Miami-based collector Martin Z. Margulies has built one of the world's most significant collections of modern and contemporary art, and over the past two decades he has avidly collected photography that reflects his interest in the human condition. American Scene Photography: Martin Z. Margulies Collection will showcase over 190 photographs from his exceptional archive, dating from the early 1900s to today, by 74 photographers. It will be on view at NSU Museum of Art Fort Lauderdale from November 2, 2014 through March 22, 2015, and is curated by NSU Museum of Art Director and Chief Curator Bonnie Clearwater.
The exhibition traces how Margulies developed a photography collection that reflects the narrative of American history from the early 20th century to the present. Visitors will be invited to consider the past and present of the United States, the beauty and expansiveness of its landscape, and the diversity of its people, cities, streets and homes. The exhibition also explores the important role these photographs played in bringing about social reform, and traces the individual progress of photographers who created some of the most indelible images of America.
"In organizing this exhibition, I was fascinated by the way Margulies crafted his collection of photographs into narratives about America since 1900, and how the documentary approach of early 20th-century photographers like Lewis Hine and Dorothea Lange continues to reverberate into the present," states Clearwater. "Each of these photographs can be appreciated for their emotional impact as well as for their formal arrangements."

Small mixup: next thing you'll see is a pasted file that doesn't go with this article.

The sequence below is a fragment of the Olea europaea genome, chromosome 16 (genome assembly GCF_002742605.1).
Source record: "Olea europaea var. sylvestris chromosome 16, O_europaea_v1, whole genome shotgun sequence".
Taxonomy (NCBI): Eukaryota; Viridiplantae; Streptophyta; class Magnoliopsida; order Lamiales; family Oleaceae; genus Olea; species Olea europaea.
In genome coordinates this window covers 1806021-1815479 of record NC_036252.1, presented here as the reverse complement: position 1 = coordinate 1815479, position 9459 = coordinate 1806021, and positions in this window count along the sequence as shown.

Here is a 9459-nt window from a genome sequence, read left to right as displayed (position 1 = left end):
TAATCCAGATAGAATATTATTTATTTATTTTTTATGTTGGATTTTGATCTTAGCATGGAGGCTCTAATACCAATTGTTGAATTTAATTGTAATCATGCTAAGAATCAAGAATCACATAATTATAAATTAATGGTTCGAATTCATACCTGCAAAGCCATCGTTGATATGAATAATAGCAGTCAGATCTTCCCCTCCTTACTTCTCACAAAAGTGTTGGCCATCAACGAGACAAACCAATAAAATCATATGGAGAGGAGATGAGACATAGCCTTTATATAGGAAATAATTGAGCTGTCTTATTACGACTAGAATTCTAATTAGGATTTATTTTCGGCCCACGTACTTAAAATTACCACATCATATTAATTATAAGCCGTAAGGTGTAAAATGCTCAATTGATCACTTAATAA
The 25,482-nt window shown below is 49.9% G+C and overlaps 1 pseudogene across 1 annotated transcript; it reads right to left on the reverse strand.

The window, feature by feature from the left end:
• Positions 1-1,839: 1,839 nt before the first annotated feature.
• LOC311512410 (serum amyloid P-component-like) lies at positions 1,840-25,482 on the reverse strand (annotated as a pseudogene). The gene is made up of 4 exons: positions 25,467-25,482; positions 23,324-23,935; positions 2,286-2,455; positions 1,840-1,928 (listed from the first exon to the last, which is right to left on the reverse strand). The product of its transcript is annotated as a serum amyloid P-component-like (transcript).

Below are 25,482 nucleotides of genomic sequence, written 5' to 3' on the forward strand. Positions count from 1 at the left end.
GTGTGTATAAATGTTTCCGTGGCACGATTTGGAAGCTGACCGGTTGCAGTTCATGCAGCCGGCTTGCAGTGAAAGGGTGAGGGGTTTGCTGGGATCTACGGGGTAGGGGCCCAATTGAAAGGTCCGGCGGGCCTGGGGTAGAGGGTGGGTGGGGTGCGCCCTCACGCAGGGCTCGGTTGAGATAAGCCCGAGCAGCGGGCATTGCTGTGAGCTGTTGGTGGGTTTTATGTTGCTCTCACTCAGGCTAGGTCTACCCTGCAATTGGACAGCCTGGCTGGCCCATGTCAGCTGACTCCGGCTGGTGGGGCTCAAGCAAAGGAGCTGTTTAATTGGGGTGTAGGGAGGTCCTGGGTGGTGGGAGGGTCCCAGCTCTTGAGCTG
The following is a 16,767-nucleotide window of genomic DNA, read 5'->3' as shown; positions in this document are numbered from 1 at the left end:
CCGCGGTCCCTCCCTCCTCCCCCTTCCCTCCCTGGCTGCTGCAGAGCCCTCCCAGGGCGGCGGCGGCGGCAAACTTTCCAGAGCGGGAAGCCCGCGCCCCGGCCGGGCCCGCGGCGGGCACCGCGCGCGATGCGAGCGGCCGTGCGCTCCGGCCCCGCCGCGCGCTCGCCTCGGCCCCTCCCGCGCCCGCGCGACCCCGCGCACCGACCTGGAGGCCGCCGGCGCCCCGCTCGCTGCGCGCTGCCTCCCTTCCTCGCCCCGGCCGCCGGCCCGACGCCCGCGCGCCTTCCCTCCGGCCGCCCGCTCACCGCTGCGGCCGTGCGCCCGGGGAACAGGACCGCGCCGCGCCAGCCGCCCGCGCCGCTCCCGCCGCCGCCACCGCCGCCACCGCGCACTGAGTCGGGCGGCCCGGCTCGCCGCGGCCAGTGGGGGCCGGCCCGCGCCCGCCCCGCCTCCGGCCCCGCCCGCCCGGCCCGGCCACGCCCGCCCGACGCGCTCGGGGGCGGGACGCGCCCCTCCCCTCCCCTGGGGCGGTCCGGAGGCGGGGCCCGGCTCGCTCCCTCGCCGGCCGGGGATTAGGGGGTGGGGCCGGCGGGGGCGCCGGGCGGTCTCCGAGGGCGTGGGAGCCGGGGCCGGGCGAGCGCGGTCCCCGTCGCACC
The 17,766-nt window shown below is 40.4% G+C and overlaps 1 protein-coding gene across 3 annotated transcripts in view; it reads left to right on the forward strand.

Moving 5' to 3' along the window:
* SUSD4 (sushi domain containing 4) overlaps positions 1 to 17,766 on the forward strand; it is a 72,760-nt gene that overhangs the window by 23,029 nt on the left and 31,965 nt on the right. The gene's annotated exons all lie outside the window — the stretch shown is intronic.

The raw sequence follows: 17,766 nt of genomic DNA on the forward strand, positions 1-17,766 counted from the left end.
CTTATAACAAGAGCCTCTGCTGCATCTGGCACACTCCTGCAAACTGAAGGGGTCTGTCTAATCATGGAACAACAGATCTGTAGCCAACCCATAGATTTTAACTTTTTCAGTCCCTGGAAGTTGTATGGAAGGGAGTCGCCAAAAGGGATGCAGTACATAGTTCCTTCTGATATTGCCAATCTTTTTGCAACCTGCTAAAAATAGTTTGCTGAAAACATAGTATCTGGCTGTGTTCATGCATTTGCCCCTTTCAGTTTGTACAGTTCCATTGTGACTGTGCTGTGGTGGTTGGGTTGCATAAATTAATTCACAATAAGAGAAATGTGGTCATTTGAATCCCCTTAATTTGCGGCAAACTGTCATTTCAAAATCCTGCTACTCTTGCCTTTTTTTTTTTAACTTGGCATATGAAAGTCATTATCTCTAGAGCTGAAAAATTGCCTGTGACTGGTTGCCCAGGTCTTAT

The term “American Scene” in the exhibition’s title refers to the naturalist style of painting that rose in the United States between the 1920s and 1950s. The trend, which ran counter to Modern and abstract art, was notable for its academic and romantic depiction of urban and rural life in the U.S. and was often infused with a progressive social agenda. The photographs in this exhibition likewise capture scenes of American regionalism and social realism.
The exhibition will include Margulies's holdings of early 20th-century photographs by Walker Evans, Lewis Hine, andDorothea Lange, whose images of poverty, working conditions, and the vanishing of rural life were instrumental in bringing about social change and inspired generations of documentary photographers. Mid-20th-century photographersBerenice Abbott, William Eggleston, Lee Friedlander and Weegee will add visions of urban life and the everyday experience, while contemporary photographers such as Gregory Crewdson, Justine Kurland, Ed Ruscha, Alec Soth, and Hank Willis Thomas will provide new visions of American life and landscape that expand the scope of photography.